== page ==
Senator Alison Clarkson legislative update

Dear Editor,


Addressing Vermont’s housing crisis is one of the legislature’s top agenda items this year – as it has been for the last four years. There are many factors creating the challenge we face. Vermont has been underbuilding new housing units since the 1980s, and add to that the Covid pandemic, the loss of housing because of the flooding of 2023, an increase in homelessness, the conversion of units from full-time housing to short-term rentals, Covid and climate refugees, inflation, and the ever-increasing cost of building.

Thanks to the infusion of Covid-related federal dollars, Vermont has invested over $500 million in the last four years into housing: new affordable and mixed income housing, the conversion of motels into residential housing, supportive housing, middle income housing, renovations of vacant, blighted, and non-code compliant housing, the creation of accessory dwelling units, and tax credits which enable a great deal of this construction. And, we have created more “by-right” opportunities for growth, and reduced some of the regulatory barriers to development in our downtowns and village centers.

Obviously, our state government is not in the business of building homes. But we can support private development by creating incentives, which enable the public good – more housing. Through direct cash investments, tax credits, reducing duplicative zoning and permitting, and reducing regulatory burdens, we can encourage housing and commercial development in areas we have prioritized for growth.

As a result of our work in the last four years, thousands of units have been built or are being built. They will not be enough. According to the Vermont Housing and Financing Agency, Vermont needs to build 30,000-40,000 more housing units. So, the Senate Economic Development, Housing, and General Affairs (SEDHGA) Committee, my “morning” committee and the one of which I am vice chair, is in the process of developing part two of last year’s HOME bill, S.100/Act 47.

While we are just beginning this work, I thought I’d share some of the measures we are contemplating now. One of the first aspects of this year’s bill is to embrace the recommendations to update aspects of Act 250. Even though the vast majority of Act 250 permits are approved in a timely fashion, many developers view Act 250 warily and try to avoid triggering its application. The legislature asked for a task force to review Act 250, and the Natural Resources Board (which manages Act 250) oversaw this huge task. The result is a report entitled: “Necessary Updates to Act 250.” A summary presentation is available at

This report envisions development in compact settlement areas, and facilitates rural economic development while further protecting critical natural resources and our backcountry by creating Tiers 1 (1A and 1B), 2, and 3, to clarify what kind of development is appropriate where. The hope is to establish a clear, consistent, and navigable permit process, and minimize redundancies with other local, state, and federal regulations. For the tiers system to be fully implemented, further mapping work needs to be done by our towns and regional planners.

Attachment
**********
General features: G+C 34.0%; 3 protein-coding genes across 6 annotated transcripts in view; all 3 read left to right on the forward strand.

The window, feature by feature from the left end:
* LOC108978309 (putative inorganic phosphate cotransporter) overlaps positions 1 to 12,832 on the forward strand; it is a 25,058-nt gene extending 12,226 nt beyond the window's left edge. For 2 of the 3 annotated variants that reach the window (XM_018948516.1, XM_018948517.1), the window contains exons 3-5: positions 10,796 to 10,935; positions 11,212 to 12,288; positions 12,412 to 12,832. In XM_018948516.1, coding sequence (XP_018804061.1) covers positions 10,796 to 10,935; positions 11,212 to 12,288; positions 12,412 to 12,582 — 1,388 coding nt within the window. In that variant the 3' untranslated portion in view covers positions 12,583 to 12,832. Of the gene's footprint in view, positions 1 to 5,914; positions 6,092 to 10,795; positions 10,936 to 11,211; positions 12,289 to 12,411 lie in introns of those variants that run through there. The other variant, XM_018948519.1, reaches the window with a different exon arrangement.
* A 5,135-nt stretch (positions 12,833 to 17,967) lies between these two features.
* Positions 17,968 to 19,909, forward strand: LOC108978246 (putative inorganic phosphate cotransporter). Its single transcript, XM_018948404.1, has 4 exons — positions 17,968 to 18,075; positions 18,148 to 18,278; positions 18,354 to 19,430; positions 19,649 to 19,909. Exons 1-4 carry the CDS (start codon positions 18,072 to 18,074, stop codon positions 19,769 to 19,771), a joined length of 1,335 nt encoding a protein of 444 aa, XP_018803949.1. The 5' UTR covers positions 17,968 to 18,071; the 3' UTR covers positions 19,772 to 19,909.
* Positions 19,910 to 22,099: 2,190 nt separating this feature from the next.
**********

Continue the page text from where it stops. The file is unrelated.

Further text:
This is a consensus report, and while the task force agreed on a great deal, they could not come to agreement on limiting the appeals process. Our SEDHGA Committee will try and identify ways to limit the time and number of appeals possible with a project. Our hope is that this effort, coupled with the work of the task force, will reduce regulatory barriers in our areas designated for density and growth.

In this bill the committee will also be addressing how we further protect our community centers from further flooding, convert commercial and underused properties into housing units, incentivize more middle income housing, prevent homelessness, increase public safety in housing developments, enhance people’s credit scores by including their timely rental payments, create a state-wide rental registry, and incorporate recommendations from our Mobile Home Task Force of 2023 and proposals to streamline our Designation Programs.

I appreciate hearing from you. I can be reached by email at, or by phone at the statehouse, Tuesday-Friday, at 802-828-2228, or at home, Saturday-Monday, at 802-457-4627. To get more information on the Vermont Legislature, and the bills which have been proposed and passed, visit the legislative website:



Alison Clarkson

Windsor District Senator

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